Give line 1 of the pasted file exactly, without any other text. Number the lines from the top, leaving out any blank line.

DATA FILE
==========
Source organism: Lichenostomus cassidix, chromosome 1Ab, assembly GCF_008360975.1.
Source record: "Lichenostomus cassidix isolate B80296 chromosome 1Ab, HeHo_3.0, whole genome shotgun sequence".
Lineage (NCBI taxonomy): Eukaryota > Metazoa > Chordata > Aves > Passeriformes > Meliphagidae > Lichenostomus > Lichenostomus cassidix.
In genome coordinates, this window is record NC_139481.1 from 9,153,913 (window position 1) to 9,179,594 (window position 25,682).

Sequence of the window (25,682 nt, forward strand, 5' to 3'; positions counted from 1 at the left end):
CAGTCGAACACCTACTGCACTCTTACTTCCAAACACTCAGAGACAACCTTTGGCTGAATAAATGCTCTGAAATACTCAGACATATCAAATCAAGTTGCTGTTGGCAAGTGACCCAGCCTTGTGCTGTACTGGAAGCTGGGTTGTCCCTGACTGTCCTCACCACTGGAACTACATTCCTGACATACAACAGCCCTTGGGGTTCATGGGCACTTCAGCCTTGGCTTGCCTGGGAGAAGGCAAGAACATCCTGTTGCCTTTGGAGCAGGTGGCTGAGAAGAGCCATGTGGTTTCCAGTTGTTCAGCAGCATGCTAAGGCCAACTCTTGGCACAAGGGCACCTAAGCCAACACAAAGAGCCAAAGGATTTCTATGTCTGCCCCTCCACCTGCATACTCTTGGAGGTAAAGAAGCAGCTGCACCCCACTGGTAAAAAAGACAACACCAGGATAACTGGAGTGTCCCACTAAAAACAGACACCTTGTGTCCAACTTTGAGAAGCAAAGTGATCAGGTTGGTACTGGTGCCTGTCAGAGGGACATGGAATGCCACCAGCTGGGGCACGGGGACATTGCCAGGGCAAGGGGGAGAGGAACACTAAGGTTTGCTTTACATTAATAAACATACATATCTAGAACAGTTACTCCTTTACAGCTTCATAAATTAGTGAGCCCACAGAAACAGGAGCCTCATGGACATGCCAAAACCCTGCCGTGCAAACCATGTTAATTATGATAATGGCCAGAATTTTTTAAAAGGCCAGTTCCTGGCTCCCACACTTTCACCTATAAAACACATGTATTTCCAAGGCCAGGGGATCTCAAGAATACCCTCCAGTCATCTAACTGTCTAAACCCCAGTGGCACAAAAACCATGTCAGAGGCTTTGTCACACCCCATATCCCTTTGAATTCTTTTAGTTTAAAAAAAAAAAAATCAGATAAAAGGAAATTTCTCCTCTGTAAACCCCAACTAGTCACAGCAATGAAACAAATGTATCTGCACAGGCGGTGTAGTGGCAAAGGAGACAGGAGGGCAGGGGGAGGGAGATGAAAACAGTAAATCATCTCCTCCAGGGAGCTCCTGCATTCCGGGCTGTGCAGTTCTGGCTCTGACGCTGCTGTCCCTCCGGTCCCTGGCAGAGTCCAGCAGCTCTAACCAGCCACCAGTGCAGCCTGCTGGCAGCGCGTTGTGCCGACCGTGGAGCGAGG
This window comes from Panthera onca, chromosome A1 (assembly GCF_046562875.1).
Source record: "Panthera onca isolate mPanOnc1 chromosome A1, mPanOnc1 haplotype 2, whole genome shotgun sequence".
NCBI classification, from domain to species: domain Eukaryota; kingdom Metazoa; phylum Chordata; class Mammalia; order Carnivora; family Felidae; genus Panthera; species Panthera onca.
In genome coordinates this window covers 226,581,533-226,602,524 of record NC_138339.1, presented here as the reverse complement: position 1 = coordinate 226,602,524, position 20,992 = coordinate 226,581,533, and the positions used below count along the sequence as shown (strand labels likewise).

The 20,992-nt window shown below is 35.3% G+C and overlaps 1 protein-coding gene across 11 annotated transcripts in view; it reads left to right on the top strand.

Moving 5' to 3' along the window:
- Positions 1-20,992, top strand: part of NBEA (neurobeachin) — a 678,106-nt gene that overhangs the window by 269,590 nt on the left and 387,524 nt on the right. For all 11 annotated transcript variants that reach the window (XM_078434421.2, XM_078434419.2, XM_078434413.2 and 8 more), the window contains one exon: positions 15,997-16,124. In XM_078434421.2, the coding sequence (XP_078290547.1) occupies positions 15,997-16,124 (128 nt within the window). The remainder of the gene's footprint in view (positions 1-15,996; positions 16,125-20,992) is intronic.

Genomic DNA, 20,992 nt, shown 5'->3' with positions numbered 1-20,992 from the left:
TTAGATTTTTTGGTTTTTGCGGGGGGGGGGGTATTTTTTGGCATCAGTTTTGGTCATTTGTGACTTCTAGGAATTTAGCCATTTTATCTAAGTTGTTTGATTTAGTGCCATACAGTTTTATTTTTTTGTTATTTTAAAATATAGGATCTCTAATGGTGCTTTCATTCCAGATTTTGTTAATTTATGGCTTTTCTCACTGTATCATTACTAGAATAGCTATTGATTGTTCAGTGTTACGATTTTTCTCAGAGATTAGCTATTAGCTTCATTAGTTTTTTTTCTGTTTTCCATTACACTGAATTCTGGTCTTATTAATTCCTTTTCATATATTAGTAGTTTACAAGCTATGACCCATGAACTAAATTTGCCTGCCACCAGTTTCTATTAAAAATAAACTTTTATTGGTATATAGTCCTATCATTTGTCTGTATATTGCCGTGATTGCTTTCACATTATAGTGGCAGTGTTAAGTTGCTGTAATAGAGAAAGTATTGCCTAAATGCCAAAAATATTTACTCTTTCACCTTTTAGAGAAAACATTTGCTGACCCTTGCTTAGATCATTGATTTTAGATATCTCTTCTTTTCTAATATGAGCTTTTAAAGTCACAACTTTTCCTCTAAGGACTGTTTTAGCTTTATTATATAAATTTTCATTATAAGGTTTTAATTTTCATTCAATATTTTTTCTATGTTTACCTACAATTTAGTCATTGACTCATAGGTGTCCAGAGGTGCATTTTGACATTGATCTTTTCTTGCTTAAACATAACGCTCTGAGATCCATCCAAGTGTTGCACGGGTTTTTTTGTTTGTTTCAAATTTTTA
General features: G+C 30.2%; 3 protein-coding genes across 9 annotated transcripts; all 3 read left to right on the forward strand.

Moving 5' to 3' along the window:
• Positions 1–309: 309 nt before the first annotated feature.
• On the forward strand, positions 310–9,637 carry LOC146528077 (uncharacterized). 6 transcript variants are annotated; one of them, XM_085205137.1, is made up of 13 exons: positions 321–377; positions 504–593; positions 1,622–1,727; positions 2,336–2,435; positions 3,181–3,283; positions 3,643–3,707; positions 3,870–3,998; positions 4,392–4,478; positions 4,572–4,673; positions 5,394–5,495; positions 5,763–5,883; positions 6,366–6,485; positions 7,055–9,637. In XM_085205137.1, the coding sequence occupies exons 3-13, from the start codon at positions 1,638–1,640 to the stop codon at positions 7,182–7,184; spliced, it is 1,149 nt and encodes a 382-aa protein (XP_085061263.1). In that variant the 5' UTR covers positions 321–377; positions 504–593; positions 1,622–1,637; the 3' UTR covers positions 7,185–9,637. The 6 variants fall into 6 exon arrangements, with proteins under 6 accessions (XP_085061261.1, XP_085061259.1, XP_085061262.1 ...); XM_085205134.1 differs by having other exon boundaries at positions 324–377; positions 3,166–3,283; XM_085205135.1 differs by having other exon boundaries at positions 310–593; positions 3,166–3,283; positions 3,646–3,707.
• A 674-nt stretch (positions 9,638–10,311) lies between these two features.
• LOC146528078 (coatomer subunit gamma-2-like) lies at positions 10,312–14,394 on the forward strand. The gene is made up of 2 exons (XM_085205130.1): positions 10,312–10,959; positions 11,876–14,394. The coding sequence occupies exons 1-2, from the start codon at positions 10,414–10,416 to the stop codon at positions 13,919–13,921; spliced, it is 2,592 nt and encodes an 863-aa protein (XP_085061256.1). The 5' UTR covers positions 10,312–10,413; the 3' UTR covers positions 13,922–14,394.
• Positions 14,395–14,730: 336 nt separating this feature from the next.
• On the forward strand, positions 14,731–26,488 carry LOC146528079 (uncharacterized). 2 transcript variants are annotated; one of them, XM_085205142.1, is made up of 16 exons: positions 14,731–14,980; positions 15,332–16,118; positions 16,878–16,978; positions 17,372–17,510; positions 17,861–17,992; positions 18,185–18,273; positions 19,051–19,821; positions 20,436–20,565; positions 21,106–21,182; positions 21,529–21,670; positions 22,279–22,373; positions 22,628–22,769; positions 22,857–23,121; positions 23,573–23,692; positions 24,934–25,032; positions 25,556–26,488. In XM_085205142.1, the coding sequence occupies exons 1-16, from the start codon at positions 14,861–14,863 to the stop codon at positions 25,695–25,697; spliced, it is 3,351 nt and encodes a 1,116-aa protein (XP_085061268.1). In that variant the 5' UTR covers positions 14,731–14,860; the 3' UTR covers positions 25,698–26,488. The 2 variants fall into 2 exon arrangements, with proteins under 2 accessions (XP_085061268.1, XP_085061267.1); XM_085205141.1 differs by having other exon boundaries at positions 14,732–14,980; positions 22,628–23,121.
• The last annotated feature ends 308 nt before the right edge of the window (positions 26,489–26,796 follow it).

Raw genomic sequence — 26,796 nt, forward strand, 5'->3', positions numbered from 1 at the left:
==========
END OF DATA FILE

Source organism: Lichenostomus cassidix, chromosome 1Ab, assembly GCF_008360975.1.